Donor-advised funds, which allow investors to deposit assets for an upfront tax deduction and then make donations to charities of their choice, are becoming a popular option for investors, according to Fortune.The funds start out like a typical investment account. An investor deposits cash, securities, or in some cases, real estate in a fund that invests in stocks and bonds. The minimum is usually $10,000.

Then an investor takes an immediate tax deduction and makes grants to their favorite charity whenever they want. The rest of the money continues to grow (or diminish) and investors can name the account anything they wish.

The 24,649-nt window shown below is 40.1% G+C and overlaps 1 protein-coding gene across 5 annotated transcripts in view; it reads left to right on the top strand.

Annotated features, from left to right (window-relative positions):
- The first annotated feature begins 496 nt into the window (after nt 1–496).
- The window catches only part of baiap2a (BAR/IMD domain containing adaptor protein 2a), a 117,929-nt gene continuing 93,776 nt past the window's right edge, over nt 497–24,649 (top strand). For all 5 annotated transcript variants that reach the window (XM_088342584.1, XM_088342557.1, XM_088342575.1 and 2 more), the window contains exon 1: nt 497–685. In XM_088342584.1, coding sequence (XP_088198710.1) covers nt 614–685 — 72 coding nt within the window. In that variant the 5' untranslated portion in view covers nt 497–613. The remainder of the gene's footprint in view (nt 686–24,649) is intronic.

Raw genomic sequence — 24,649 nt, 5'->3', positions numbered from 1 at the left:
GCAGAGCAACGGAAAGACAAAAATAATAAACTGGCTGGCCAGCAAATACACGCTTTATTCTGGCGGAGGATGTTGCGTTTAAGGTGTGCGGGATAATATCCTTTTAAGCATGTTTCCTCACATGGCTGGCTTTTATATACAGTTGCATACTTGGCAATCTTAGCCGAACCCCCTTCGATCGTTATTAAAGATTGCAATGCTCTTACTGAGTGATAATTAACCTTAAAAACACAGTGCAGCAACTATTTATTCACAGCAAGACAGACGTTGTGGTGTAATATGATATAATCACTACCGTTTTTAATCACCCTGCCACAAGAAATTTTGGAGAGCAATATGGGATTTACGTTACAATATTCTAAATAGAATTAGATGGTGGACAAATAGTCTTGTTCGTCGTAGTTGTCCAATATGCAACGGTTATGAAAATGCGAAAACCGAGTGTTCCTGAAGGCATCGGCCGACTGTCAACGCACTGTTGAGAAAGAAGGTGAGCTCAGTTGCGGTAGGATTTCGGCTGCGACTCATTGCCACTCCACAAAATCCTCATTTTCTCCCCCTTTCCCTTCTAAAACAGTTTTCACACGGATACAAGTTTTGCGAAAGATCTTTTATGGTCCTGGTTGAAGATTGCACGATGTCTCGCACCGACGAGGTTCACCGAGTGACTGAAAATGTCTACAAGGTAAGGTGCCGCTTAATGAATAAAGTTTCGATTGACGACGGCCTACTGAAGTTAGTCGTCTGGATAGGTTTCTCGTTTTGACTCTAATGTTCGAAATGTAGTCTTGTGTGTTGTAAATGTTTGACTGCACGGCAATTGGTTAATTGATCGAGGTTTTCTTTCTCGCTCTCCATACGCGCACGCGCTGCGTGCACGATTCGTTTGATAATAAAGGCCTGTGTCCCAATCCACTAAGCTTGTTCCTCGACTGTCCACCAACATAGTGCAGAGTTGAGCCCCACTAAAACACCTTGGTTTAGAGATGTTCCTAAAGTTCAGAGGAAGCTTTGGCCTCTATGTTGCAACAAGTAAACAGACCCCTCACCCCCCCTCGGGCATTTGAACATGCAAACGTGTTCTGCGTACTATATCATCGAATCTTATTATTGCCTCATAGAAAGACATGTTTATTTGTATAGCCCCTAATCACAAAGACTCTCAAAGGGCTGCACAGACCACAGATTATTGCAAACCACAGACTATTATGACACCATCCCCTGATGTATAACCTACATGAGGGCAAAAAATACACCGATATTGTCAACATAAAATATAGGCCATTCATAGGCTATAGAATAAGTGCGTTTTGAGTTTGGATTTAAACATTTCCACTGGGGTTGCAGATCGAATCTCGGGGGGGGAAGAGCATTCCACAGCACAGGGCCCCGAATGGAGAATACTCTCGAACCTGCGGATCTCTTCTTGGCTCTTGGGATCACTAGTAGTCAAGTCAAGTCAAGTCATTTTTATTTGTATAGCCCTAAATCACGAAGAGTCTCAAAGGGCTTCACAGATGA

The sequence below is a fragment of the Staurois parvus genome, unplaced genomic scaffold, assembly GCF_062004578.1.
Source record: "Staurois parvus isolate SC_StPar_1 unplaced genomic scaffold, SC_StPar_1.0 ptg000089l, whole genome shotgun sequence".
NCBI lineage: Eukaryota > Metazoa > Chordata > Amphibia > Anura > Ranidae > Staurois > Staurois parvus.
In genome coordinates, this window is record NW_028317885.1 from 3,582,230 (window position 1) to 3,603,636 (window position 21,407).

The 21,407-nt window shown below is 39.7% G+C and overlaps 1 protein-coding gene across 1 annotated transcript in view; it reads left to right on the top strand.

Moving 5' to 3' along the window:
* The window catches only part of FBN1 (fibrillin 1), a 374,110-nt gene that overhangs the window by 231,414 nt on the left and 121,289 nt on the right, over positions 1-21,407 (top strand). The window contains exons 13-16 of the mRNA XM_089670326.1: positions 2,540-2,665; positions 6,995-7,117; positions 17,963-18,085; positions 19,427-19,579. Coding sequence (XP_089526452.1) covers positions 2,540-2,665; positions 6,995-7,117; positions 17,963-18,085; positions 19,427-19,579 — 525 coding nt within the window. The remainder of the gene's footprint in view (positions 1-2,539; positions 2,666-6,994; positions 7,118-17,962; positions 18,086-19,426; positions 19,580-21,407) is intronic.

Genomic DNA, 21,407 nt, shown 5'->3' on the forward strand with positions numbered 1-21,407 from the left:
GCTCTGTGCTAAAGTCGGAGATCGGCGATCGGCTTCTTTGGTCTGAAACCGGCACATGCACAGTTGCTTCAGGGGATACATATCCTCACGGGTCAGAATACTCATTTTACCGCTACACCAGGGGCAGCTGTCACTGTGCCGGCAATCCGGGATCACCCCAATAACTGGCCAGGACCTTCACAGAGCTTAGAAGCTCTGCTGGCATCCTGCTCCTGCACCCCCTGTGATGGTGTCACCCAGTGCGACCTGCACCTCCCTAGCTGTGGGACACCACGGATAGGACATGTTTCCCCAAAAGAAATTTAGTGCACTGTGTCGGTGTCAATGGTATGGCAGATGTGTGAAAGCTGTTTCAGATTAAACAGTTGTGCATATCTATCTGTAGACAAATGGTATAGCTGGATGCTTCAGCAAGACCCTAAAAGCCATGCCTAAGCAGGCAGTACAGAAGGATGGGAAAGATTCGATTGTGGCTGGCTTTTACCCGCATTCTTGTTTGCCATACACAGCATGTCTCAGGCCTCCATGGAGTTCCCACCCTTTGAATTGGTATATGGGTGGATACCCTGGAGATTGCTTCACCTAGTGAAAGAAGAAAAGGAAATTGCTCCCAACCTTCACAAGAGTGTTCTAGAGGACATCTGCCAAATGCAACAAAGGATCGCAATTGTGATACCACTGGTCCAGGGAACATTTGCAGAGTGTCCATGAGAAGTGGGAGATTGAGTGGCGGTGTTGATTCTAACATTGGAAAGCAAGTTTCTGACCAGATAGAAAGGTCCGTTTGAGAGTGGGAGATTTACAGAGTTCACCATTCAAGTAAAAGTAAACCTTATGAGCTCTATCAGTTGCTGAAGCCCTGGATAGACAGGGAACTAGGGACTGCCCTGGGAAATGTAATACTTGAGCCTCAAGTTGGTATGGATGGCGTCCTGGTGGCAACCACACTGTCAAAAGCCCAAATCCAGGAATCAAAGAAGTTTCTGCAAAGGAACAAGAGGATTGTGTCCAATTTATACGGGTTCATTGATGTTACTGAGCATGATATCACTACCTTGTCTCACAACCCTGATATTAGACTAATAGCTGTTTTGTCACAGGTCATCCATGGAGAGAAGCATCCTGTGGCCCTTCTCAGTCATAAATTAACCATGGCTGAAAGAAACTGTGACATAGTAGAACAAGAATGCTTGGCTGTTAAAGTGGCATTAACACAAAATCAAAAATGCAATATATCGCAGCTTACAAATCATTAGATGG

Subscribe Now

Access to premium content including in-depth coverage of mutual funds, hedge funds, 401(K)s, 529 plans, and more.

3-Week Free Trial

Insight and analysis into the management, marketing, operations and technology of the asset management industry.